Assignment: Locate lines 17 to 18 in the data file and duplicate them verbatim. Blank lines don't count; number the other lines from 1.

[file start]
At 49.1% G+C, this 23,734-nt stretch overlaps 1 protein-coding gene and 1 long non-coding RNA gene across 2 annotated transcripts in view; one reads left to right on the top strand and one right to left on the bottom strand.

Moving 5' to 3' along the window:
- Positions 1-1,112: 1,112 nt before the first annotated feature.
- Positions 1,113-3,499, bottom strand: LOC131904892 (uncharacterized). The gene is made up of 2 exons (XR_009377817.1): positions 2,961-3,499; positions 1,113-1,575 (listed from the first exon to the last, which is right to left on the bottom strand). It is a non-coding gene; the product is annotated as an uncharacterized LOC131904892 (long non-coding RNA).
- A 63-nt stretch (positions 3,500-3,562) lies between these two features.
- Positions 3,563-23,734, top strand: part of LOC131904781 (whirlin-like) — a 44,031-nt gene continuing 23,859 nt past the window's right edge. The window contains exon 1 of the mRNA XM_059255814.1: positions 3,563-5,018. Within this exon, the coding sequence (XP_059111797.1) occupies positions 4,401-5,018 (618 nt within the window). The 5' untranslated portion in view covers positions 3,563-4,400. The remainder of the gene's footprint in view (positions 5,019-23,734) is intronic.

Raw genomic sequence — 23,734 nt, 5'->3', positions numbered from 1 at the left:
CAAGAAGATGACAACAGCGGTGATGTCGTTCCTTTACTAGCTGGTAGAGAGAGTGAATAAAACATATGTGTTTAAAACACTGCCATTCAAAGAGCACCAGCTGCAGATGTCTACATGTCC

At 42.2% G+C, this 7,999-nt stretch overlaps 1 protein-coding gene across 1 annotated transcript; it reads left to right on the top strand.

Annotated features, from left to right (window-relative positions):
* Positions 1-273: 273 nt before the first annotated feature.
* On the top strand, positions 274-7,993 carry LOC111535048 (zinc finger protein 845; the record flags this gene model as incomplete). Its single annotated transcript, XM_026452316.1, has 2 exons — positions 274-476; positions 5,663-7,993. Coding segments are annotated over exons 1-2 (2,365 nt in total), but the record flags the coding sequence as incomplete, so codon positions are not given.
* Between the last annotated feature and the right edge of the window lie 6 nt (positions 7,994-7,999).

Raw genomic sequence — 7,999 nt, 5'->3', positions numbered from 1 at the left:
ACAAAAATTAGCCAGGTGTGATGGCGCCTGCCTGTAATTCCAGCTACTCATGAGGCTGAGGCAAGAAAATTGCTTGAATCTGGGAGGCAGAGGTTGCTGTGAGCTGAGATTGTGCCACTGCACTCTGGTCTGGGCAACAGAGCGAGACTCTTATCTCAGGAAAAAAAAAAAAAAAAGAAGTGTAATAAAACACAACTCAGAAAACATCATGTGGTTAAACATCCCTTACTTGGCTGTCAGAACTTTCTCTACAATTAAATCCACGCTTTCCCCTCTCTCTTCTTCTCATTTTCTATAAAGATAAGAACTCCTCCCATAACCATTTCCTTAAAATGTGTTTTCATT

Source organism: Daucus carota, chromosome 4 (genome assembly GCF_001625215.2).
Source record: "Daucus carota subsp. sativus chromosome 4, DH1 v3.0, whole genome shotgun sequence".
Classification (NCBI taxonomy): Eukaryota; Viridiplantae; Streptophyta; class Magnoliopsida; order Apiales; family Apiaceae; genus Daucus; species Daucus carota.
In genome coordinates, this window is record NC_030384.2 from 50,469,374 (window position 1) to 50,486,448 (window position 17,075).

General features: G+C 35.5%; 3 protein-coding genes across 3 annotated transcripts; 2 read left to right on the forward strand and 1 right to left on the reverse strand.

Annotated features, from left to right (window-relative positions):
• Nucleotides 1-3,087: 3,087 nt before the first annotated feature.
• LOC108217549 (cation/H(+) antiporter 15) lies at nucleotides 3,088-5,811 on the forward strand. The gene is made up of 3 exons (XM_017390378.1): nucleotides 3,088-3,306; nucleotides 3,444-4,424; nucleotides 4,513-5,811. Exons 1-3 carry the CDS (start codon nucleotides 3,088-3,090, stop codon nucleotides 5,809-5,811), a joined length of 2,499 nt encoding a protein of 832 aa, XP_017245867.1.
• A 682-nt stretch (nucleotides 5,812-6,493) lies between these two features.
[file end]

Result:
Source record: "Daucus carota subsp. sativus chromosome 4, DH1 v3.0, whole genome shotgun sequence".
Classification (NCBI taxonomy): Eukaryota; Viridiplantae; Streptophyta; class Magnoliopsida; order Apiales; family Apiaceae; genus Daucus; species Daucus carota.